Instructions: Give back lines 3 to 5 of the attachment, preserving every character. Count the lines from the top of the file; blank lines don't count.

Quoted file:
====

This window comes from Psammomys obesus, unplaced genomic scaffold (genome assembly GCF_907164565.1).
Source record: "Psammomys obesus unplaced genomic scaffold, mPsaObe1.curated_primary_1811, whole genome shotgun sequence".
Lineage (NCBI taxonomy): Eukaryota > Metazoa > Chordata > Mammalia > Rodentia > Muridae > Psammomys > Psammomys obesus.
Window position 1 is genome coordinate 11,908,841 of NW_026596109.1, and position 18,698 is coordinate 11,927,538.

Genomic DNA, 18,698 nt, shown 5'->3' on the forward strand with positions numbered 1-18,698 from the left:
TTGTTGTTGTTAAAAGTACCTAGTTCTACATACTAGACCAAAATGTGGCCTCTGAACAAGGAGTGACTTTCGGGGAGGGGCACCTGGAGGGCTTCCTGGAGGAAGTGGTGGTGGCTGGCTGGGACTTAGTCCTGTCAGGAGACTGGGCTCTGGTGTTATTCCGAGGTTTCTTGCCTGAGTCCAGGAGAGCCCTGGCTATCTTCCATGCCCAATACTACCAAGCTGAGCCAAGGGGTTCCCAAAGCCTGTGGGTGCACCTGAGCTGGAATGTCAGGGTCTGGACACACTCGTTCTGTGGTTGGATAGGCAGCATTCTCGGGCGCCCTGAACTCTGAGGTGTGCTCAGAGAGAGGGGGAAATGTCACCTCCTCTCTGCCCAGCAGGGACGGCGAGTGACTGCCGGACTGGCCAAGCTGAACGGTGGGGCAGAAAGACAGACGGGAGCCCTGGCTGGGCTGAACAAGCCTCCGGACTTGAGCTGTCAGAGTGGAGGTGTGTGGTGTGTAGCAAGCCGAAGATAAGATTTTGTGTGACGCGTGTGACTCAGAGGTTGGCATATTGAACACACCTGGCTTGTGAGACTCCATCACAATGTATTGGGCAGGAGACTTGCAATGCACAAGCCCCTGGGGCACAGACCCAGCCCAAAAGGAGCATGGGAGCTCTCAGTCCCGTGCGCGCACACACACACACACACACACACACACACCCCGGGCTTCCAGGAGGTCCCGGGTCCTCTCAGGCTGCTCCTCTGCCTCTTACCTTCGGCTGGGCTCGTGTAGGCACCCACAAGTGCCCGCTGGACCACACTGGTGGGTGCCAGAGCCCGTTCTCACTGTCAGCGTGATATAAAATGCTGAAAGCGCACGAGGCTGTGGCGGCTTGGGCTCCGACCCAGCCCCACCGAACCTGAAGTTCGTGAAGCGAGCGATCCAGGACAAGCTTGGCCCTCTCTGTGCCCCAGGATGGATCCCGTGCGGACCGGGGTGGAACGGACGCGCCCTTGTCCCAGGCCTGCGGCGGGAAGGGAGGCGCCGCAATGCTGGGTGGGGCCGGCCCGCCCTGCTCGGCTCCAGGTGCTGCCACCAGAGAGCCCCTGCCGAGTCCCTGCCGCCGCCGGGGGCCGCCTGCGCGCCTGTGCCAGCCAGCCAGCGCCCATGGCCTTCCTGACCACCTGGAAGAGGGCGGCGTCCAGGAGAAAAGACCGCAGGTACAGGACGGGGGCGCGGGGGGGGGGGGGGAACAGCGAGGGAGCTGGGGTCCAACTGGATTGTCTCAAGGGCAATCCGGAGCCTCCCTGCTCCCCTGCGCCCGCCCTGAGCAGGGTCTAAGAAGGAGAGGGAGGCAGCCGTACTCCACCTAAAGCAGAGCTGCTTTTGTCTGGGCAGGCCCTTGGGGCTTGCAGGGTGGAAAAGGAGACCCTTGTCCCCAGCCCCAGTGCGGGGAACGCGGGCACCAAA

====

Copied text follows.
Lineage (NCBI taxonomy): Eukaryota > Metazoa > Chordata > Mammalia > Rodentia > Muridae > Psammomys > Psammomys obesus.
Window position 1 is genome coordinate 11,908,841 of NW_026596109.1, and position 18,698 is coordinate 11,927,538.

Genomic DNA, 18,698 nt, shown 5'->3' on the forward strand with positions numbered 1-18,698 from the left: